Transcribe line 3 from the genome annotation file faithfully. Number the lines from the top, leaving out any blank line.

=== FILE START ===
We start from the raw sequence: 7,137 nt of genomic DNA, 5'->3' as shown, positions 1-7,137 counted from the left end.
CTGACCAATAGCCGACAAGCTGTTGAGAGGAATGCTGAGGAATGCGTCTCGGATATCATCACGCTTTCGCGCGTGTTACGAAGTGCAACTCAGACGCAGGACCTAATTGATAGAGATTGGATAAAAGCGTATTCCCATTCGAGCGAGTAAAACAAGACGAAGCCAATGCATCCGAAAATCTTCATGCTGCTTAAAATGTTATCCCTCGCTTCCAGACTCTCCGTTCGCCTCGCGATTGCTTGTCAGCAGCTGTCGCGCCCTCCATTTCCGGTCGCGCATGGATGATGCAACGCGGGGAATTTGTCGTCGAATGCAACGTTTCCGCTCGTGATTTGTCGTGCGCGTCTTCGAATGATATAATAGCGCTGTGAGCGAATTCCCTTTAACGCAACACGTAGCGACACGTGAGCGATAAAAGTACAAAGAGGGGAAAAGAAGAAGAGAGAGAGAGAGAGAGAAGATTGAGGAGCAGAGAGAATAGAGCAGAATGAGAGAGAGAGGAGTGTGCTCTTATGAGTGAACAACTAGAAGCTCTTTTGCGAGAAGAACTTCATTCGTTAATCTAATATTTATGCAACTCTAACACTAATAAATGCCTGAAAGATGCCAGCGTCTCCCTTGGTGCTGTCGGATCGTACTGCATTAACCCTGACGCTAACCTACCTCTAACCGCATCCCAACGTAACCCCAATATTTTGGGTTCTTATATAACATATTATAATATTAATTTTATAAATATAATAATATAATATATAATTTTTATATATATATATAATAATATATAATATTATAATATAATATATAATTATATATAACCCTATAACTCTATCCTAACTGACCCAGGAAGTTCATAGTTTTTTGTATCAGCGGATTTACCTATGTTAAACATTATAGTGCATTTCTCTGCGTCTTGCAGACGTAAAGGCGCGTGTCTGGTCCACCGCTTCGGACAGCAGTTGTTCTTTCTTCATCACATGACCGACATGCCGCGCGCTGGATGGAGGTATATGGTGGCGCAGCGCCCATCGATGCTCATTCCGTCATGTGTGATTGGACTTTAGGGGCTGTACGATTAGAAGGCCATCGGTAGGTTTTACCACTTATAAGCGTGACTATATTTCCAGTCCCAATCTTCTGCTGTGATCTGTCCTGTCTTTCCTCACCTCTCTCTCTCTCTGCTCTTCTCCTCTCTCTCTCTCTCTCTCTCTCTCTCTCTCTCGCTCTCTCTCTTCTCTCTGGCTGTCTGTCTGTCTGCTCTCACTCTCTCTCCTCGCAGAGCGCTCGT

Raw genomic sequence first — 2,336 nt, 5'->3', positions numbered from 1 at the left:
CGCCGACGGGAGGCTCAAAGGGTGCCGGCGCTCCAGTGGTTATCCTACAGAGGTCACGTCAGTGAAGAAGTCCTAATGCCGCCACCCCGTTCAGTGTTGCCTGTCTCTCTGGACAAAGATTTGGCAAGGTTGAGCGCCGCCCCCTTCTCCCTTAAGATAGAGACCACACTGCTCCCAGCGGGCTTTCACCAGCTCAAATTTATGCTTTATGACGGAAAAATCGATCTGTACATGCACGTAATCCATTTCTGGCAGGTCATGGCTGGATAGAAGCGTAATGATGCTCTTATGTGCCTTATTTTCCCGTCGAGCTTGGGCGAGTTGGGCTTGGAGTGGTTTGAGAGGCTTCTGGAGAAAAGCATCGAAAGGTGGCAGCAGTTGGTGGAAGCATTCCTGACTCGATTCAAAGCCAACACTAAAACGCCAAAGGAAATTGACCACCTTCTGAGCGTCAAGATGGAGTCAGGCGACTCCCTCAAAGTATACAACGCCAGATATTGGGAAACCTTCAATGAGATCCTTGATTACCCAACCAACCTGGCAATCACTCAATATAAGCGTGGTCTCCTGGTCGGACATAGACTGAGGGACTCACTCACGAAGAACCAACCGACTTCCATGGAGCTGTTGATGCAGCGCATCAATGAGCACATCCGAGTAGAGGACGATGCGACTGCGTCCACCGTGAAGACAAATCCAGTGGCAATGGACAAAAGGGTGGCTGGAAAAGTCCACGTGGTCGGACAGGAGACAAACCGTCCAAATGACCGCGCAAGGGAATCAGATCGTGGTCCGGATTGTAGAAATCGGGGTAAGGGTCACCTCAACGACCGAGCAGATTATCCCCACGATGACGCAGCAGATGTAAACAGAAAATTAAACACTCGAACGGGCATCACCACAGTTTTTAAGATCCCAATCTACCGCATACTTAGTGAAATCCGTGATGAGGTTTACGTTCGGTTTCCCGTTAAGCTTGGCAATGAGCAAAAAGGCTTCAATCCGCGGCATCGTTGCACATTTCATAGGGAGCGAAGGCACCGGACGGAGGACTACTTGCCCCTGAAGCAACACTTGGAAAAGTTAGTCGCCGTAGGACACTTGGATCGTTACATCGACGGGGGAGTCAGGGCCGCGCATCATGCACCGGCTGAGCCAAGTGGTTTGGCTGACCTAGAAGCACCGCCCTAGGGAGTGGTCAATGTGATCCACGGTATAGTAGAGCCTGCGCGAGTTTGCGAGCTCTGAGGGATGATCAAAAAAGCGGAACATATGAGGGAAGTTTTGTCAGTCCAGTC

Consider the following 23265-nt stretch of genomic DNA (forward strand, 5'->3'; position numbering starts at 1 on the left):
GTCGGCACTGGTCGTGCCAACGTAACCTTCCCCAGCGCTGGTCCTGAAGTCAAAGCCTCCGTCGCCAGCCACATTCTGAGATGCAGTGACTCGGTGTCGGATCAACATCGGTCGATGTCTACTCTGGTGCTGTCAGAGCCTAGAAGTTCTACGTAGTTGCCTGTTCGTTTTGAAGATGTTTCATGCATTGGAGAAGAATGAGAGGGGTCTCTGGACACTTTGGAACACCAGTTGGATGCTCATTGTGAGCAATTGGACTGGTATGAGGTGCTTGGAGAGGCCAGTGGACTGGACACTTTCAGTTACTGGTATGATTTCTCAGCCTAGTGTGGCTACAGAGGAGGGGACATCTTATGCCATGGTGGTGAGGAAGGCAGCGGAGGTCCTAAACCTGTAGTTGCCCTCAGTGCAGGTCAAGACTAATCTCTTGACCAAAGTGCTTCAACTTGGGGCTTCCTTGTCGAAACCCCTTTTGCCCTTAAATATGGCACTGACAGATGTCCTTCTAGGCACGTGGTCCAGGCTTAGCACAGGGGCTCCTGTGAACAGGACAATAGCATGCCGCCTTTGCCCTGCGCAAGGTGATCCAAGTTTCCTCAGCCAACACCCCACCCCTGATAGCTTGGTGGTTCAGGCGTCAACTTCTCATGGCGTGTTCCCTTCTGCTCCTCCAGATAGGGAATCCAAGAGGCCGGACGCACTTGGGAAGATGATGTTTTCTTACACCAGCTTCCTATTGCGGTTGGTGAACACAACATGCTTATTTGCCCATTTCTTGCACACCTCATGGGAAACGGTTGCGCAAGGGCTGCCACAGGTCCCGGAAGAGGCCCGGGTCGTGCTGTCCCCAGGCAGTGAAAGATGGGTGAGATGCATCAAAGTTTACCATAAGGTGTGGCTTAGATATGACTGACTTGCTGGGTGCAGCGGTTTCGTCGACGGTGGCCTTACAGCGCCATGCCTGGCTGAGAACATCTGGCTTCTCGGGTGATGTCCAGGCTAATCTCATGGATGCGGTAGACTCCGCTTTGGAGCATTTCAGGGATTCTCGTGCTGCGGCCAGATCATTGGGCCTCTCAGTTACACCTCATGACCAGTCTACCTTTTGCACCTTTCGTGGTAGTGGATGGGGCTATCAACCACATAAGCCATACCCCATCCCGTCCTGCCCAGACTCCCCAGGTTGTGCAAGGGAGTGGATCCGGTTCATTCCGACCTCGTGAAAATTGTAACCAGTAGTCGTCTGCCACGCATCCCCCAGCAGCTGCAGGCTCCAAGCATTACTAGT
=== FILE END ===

Raw genomic sequence first — 2,336 nt, 5'->3', positions numbered from 1 at the left: